Northern & Central Midwest
Add Preservative to Christmas Tree Water
With a live, cut Christmas tree, it's important to keep the stand filled with water so the tree doesn't dry out. A fresh tree can utilize up to a quart of water a day, so check daily. You can add a commercial preservative to the water, or make your own by mixing one 12-ounce can of lemon-lime soft drink and 2 tablespoons of household bleach in 1 gallon of water. The tree's freshness is also prolonged by keeping away from fireplaces or radiators as well as south- or west-facing windows.
Force Flowering Branches
Now that woody shrubs and trees have had at least six weeks of cold, you can selectively prune branches to bring indoors for forcing. Some good choices: redbud, honeysuckle, flowering cherry, flowering pear, flowering quince, and of course, forsythia and crab apple. Soak branches in a tub of warm water overnight, and make fresh cuts before arranging in a vase.
Keep Cyclamen Cool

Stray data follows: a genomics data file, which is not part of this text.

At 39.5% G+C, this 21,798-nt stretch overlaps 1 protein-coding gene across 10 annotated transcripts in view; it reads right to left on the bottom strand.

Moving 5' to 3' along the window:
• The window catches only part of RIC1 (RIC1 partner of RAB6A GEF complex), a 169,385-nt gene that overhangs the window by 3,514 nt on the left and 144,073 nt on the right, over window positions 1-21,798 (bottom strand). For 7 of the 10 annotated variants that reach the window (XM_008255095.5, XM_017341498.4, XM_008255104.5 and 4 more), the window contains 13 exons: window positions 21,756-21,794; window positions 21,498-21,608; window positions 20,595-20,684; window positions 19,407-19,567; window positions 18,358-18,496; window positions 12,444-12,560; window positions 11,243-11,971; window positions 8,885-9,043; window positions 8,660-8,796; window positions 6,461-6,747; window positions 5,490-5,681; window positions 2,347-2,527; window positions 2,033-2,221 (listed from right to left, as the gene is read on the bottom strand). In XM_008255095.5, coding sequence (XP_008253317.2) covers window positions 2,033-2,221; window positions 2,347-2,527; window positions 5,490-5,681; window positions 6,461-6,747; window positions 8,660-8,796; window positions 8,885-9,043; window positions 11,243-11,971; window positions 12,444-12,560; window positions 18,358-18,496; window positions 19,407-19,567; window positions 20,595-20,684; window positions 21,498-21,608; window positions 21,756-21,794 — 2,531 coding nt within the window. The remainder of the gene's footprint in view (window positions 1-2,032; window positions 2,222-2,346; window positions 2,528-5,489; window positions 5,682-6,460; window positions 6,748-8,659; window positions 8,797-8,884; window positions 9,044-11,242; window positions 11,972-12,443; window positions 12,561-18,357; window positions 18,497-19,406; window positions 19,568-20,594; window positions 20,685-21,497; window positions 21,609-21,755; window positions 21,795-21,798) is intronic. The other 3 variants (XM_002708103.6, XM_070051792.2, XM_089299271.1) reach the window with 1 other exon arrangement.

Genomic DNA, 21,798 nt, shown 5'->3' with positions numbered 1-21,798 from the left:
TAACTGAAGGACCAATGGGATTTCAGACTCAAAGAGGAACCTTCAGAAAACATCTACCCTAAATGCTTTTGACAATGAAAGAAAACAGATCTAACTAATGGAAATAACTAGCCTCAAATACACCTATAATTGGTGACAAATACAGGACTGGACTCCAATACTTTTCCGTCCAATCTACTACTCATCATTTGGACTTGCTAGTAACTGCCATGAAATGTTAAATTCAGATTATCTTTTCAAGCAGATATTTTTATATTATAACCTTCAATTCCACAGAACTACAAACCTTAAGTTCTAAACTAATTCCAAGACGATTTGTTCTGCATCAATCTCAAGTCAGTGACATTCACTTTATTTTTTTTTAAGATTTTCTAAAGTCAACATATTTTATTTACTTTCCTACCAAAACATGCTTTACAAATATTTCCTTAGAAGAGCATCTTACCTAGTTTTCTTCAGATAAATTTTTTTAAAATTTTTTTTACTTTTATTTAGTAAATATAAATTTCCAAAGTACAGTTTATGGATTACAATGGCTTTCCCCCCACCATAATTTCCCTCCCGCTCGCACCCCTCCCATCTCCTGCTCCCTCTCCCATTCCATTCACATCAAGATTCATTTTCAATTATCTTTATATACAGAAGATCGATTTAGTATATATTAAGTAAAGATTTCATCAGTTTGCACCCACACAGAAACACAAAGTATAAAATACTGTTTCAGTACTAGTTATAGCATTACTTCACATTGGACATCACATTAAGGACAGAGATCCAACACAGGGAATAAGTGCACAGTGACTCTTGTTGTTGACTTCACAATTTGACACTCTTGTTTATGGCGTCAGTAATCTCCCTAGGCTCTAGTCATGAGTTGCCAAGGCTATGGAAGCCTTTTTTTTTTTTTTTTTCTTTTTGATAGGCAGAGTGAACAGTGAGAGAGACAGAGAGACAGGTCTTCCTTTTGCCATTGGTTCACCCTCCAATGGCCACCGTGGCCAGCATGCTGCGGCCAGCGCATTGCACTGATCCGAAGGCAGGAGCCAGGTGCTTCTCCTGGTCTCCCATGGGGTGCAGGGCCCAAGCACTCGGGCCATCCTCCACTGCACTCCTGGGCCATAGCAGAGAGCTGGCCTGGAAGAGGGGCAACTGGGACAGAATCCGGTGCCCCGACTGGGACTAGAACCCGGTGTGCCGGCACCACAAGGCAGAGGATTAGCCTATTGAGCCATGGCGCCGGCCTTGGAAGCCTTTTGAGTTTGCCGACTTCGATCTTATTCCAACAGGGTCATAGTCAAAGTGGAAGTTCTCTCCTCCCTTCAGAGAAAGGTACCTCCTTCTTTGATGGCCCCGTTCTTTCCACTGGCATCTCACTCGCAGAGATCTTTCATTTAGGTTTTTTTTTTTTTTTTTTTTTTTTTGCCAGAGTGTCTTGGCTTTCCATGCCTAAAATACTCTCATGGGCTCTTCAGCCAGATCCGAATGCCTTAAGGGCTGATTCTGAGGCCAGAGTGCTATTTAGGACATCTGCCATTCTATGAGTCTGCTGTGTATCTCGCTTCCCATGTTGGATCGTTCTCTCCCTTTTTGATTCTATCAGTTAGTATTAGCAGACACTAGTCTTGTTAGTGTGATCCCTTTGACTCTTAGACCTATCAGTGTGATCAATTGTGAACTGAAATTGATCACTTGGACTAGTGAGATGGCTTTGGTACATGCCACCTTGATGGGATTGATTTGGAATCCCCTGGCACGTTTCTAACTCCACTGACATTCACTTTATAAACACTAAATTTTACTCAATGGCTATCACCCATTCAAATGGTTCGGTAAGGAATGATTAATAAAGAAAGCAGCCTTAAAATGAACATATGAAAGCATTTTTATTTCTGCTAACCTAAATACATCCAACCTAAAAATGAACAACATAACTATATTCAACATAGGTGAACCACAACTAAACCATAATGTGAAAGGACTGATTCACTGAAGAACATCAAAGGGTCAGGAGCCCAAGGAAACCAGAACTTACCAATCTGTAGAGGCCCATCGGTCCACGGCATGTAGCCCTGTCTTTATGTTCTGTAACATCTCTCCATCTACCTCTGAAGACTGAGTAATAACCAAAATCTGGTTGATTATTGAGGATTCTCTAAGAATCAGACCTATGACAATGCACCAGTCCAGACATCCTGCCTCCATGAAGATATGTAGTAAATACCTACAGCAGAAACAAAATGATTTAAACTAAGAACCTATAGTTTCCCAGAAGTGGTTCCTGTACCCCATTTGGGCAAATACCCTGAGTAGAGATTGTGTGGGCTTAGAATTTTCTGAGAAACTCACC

Keep your cyclamen cool and evenly moist but not soggy to prolong the blooms. Avoid sloshing water on the leaves, and remove faded flowers and foliage immediately. As everything fades, withhold water and let the tuber go dormant. Keep in a dark, cool spot until growth begins again.
Watch for Spider Mites
Watch for spider mites on houseplants. In the heating season, mite populations seem to explode in the hot, dry conditions. Look for webbing, stippling on the upper sides of leaves, and tiny mite bodies on the undersides of leaves. Tap leaf over a piece of paper. If the specks move, they are mites. If not, it's just dust.
Get Ready to Plant Flower Seeds
If you just have to start planting in January, get ready with these seeds (don't start your tomatoes!): periwinkle, lisianthus, garden geranium, tuberous begonia, mealycup sage, wax begonia, impatiens, onion, celery, cupflower, edging lobelia, heliotrope, ice plant, monkeyflower, petunia, and wishbone flower.